I’m trained as a spatial planner and analyst first in Rome, at Sapienza University, and later at the Estonian Academy of Arts in Tallinn, where I received a master of science in urban studies. During my studies I worked on intense research programs in the cities of Tallinn, Helsinki and Rome. I co-founded and directed the work of the SPIN Unit for the past three years and enrolled in a Ph.D. program in Architecture and Planning at the Estonian Academy of Arts. I’ve been regularly involved in the academic field by participating to international conferences and taking part in international research projects, as well as running seminars and workshops in urban modelling.
I’m Principal Researcher at Michael Sorkin’s TERREFORM CAUR in New York and Associate of the Spatial Ethnography Lab. In 2015 I received the Young Scholar award by ESRI in San Diego together with the 2nd prize for the most innovative map of the year awarded by ESRI.
My personal research focusses on urban-metamorpholgy, bridging the invisible image of the city with physical shape of the city. I am also using spatial analysis and digital surveys of public space to study the relations between urban morphology and activity patterns. These analyses look to the scenario of the third industrial revolution, reconsidering the meaning of physical space and society.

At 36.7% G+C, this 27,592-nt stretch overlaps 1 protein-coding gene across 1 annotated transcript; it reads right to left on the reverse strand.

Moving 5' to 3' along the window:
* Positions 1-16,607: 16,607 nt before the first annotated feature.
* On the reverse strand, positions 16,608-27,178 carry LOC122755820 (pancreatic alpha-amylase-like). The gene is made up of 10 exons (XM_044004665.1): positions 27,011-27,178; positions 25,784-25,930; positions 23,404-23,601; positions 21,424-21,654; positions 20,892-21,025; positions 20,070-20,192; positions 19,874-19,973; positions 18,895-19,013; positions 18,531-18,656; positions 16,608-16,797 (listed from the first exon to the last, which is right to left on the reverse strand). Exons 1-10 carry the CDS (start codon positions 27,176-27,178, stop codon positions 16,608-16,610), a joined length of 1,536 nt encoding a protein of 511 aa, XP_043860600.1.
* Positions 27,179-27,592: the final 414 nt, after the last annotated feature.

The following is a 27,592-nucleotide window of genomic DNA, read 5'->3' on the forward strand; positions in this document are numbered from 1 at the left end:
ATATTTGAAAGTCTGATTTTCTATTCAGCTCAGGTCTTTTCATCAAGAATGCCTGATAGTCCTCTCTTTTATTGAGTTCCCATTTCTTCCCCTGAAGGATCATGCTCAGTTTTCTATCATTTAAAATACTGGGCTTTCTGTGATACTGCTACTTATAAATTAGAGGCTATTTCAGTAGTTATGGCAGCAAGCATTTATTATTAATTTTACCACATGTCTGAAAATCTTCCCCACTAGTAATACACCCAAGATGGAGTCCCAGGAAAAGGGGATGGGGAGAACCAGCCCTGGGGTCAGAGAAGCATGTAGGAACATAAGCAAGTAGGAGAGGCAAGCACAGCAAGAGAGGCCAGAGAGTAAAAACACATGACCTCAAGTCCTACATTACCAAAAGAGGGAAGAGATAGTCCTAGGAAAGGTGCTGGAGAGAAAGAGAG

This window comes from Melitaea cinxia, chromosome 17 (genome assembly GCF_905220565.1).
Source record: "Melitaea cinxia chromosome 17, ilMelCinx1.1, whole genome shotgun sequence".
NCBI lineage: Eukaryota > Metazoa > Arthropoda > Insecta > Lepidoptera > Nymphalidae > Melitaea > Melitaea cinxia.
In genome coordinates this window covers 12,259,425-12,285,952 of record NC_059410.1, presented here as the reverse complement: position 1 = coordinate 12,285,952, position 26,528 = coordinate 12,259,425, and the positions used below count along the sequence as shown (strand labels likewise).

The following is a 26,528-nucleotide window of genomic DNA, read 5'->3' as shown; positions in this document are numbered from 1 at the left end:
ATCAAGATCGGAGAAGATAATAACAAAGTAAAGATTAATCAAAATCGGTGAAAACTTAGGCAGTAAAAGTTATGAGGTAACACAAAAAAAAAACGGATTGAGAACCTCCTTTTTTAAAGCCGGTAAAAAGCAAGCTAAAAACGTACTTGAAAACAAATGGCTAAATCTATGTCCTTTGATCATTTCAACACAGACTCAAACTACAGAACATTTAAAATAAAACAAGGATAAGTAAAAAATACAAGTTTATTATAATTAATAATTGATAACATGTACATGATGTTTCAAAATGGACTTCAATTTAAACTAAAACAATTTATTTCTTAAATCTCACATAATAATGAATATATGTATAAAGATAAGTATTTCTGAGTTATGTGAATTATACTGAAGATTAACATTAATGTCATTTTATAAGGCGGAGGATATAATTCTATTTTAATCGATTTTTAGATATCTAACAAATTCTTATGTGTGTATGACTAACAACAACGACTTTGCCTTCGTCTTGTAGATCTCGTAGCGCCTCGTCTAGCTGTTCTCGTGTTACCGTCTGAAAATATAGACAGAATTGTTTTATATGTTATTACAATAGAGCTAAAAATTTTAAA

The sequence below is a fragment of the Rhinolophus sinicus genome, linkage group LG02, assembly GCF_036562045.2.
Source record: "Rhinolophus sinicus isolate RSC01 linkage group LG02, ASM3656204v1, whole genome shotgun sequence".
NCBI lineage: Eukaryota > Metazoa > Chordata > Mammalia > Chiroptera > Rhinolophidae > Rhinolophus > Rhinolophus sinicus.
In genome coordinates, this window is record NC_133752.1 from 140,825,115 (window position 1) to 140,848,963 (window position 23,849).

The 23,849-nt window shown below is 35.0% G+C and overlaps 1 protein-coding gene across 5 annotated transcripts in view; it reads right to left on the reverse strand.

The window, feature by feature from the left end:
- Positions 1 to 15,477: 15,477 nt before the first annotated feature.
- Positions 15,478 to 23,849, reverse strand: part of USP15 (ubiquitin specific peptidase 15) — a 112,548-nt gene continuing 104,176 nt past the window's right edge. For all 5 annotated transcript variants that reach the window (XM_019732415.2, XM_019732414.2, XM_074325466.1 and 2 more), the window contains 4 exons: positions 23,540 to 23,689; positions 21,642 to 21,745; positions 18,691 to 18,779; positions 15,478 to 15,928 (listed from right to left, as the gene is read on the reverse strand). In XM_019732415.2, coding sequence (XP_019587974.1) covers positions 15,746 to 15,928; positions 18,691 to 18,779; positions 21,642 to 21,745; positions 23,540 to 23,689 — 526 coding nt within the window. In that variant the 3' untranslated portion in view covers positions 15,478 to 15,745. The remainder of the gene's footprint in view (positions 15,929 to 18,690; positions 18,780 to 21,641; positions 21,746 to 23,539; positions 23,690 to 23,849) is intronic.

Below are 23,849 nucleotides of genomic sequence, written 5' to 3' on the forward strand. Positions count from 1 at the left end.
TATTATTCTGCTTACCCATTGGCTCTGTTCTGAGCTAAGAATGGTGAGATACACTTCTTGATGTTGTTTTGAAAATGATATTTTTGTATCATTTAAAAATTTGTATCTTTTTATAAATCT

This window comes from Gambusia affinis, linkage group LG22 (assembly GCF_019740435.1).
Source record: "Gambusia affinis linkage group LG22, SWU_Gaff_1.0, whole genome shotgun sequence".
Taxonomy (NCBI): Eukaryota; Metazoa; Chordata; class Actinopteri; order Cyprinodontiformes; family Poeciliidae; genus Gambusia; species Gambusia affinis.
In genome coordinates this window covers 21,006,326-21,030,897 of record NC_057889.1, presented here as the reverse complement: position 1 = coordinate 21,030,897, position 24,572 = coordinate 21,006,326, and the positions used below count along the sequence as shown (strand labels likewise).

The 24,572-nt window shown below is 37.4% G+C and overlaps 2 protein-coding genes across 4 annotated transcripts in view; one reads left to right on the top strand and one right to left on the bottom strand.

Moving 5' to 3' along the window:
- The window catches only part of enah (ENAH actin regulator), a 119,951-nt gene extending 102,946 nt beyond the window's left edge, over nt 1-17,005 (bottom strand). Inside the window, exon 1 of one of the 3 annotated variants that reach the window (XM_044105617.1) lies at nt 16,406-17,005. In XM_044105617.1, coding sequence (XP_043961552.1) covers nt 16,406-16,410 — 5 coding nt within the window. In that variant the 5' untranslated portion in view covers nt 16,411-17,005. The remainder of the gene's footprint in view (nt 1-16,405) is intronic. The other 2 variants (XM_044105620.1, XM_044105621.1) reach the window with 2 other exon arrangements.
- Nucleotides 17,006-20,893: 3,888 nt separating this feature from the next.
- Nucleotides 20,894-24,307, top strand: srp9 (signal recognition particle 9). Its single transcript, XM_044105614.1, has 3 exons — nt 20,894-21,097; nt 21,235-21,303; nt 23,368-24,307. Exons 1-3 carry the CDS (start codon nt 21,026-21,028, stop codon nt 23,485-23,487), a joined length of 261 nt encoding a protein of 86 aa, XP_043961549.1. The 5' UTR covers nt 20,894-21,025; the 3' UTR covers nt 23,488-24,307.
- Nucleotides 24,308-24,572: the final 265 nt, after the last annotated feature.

Profiled by IBM Watson cognitive computing
I am shrewd, skeptical and restrained. I am philosophical. I am open to and intrigued by new ideas and love to explore them. I’m independent and I have a strong desire to have time to myself.
I am authority-challenging.
I prefer to challenge authority and traditional values to help bring about positive changes. Experiences that make you feel high prestige are generally unappealing to me.
I am relatively unconcerned with tradition
I care more about making my own path than following what others have done. I consider independence to guide a large part of what I do. I like to set my own goals to decide how to best achieve them.
Write to me firstname.lastname@example.org